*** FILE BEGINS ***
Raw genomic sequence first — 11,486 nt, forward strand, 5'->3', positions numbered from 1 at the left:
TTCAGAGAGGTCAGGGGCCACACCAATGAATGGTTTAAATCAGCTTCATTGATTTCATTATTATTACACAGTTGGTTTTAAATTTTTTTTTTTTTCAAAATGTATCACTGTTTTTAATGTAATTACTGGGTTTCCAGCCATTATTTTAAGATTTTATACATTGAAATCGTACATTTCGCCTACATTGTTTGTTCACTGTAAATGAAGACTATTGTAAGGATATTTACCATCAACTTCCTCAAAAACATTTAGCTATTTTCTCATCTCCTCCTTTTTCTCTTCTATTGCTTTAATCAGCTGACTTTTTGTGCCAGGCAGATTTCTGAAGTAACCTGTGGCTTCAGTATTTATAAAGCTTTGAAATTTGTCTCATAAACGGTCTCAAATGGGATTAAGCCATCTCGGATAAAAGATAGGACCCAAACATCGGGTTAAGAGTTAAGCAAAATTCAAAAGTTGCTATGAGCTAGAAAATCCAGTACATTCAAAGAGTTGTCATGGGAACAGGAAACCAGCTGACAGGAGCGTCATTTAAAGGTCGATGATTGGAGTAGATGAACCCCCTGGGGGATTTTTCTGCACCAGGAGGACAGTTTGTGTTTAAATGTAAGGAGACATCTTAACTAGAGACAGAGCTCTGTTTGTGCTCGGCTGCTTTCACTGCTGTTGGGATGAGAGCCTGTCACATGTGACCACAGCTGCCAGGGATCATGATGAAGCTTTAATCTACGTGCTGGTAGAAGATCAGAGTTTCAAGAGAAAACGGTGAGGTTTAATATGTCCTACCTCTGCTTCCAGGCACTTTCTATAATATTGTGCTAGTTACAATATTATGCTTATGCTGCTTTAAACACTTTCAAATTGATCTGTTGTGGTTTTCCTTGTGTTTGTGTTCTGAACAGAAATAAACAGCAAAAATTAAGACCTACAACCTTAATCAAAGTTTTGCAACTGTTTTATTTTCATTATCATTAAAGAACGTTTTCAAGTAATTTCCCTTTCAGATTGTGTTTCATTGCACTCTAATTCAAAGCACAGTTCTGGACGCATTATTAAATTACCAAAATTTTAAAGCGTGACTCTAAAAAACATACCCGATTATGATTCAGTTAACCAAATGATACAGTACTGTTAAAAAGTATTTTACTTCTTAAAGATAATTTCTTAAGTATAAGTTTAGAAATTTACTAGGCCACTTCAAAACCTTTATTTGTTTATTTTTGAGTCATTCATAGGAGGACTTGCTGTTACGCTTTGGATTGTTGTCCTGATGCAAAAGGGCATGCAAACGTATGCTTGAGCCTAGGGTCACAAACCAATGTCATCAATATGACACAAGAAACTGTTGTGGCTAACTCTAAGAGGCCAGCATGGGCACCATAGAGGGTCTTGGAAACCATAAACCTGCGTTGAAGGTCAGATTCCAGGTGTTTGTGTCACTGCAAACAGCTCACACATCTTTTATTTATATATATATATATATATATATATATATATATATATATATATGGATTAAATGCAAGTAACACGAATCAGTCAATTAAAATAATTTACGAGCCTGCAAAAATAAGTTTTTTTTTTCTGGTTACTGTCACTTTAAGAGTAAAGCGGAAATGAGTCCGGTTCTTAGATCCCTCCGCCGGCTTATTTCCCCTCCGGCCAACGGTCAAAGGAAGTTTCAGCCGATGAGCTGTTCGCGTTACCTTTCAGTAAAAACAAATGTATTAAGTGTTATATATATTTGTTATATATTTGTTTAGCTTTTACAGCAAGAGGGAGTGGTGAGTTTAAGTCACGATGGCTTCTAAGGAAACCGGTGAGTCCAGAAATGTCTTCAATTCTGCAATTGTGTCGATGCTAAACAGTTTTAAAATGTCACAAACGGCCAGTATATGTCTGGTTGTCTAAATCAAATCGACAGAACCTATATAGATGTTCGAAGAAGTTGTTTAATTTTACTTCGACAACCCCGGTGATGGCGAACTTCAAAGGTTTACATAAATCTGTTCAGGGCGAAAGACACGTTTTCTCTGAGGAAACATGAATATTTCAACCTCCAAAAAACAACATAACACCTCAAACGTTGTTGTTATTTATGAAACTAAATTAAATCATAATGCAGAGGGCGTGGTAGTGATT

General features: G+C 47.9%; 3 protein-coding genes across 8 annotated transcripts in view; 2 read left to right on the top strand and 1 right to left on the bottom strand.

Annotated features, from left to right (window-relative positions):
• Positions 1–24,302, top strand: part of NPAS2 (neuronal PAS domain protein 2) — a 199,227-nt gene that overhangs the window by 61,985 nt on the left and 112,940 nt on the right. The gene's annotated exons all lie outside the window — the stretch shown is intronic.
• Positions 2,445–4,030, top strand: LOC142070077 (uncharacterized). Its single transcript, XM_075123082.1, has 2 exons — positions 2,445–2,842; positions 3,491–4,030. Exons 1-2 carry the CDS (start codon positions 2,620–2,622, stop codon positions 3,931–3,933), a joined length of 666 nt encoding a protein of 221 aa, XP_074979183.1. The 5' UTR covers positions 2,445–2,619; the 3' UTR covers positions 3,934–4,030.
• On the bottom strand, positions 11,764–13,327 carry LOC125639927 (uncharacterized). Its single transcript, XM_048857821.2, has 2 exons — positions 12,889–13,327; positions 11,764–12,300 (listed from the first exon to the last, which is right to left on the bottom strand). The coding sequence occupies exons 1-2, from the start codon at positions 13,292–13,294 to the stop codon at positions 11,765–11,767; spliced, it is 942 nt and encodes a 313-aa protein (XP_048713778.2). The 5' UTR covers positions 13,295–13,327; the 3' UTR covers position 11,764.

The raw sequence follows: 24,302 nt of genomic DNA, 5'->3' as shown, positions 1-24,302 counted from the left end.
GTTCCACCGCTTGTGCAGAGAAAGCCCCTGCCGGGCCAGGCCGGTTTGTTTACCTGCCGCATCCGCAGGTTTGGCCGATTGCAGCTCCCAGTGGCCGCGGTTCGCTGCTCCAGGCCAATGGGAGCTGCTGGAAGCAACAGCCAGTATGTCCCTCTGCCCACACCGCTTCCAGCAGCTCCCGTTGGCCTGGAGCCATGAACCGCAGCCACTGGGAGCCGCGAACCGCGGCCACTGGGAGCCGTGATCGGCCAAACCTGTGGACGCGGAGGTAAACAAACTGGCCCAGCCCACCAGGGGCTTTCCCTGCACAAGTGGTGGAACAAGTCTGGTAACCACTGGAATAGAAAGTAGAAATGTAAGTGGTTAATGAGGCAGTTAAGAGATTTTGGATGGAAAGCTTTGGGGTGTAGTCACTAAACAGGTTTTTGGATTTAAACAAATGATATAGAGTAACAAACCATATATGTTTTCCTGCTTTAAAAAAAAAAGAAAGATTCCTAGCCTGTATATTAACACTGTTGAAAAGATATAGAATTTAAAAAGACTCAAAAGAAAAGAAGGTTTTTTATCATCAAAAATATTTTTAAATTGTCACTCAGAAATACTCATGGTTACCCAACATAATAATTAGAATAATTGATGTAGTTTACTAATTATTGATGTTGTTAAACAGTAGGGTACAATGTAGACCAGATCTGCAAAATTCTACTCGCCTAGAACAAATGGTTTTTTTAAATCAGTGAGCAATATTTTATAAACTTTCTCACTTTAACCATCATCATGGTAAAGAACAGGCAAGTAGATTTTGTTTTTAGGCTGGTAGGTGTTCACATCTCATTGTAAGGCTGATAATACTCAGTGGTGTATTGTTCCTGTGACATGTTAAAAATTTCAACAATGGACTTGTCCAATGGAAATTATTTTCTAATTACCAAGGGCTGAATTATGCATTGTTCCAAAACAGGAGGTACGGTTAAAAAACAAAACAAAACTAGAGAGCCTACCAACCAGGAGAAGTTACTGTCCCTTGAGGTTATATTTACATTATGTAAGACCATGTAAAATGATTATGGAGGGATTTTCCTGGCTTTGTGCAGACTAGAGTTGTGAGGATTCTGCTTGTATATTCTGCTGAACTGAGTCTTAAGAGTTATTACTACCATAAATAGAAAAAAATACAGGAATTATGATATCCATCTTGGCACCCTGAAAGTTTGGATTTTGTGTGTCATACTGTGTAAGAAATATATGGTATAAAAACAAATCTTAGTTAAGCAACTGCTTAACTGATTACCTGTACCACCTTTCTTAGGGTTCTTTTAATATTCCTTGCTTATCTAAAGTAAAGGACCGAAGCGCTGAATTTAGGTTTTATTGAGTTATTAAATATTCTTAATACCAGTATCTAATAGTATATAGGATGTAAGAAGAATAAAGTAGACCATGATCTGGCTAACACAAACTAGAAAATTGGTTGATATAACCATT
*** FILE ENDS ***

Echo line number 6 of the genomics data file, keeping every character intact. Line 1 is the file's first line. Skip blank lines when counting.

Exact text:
• Positions 2,445–4,030, top strand: LOC142070077 (uncharacterized). Its single transcript, XM_075123082.1, has 2 exons — positions 2,445–2,842; positions 3,491–4,030. Exons 1-2 carry the CDS (start codon positions 2,620–2,622, stop codon positions 3,931–3,933), a joined length of 666 nt encoding a protein of 221 aa, XP_074979183.1. The 5' UTR covers positions 2,445–2,619; the 3' UTR covers positions 3,934–4,030.